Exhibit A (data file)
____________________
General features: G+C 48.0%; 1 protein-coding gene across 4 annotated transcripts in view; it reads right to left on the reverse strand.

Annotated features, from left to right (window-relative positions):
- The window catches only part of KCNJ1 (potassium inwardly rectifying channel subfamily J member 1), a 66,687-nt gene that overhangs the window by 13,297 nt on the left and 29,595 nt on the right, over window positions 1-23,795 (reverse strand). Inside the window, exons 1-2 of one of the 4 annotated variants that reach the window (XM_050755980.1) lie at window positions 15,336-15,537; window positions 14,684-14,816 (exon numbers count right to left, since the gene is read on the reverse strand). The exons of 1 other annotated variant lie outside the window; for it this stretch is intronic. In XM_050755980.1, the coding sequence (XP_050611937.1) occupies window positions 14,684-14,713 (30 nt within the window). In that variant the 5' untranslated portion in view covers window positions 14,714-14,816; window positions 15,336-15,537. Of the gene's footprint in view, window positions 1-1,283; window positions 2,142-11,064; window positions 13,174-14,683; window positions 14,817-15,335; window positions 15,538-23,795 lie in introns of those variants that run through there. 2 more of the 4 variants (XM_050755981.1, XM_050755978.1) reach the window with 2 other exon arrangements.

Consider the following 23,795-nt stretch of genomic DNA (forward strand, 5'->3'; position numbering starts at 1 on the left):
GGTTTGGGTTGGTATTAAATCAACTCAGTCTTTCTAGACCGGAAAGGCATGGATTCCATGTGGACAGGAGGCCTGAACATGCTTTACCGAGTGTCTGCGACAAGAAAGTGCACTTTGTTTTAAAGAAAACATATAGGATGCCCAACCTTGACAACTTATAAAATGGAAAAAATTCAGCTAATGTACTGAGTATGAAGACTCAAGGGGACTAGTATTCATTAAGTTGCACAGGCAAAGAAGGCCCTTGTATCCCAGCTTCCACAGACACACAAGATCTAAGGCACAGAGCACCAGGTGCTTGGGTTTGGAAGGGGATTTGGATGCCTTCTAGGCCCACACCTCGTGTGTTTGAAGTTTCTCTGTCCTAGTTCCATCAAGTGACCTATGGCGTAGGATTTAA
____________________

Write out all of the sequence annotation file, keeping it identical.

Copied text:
General features: G+C 48.0%; 1 protein-coding gene across 4 annotated transcripts in view; it reads right to left on the reverse strand.

Annotated features, from left to right (window-relative positions):
- The window catches only part of KCNJ1 (potassium inwardly rectifying channel subfamily J member 1), a 66,687-nt gene that overhangs the window by 13,297 nt on the left and 29,595 nt on the right, over window positions 1-23,795 (reverse strand). Inside the window, exons 1-2 of one of the 4 annotated variants that reach the window (XM_050755980.1) lie at window positions 15,336-15,537; window positions 14,684-14,816 (exon numbers count right to left, since the gene is read on the reverse strand). The exons of 1 other annotated variant lie outside the window; for it this stretch is intronic. In XM_050755980.1, the coding sequence (XP_050611937.1) occupies window positions 14,684-14,713 (30 nt within the window). In that variant the 5' untranslated portion in view covers window positions 14,714-14,816; window positions 15,336-15,537. Of the gene's footprint in view, window positions 1-1,283; window positions 2,142-11,064; window positions 13,174-14,683; window positions 14,817-15,335; window positions 15,538-23,795 lie in introns of those variants that run through there. 2 more of the 4 variants (XM_050755981.1, XM_050755978.1) reach the window with 2 other exon arrangements.

Consider the following 23,795-nt stretch of genomic DNA (forward strand, 5'->3'; position numbering starts at 1 on the left):
GGTTTGGGTTGGTATTAAATCAACTCAGTCTTTCTAGACCGGAAAGGCATGGATTCCATGTGGACAGGAGGCCTGAACATGCTTTACCGAGTGTCTGCGACAAGAAAGTGCACTTTGTTTTAAAGAAAACATATAGGATGCCCAACCTTGACAACTTATAAAATGGAAAAAATTCAGCTAATGTACTGAGTATGAAGACTCAAGGGGACTAGTATTCATTAAGTTGCACAGGCAAAGAAGGCCCTTGTATCCCAGCTTCCACAGACACACAAGATCTAAGGCACAGAGCACCAGGTGCTTGGGTTTGGAAGGGGATTTGGATGCCTTCTAGGCCCACACCTCGTGTGTTTGAAGTTTCTCTGTCCTAGTTCCATCAAGTGACCTATGGCGTAGGATTTAA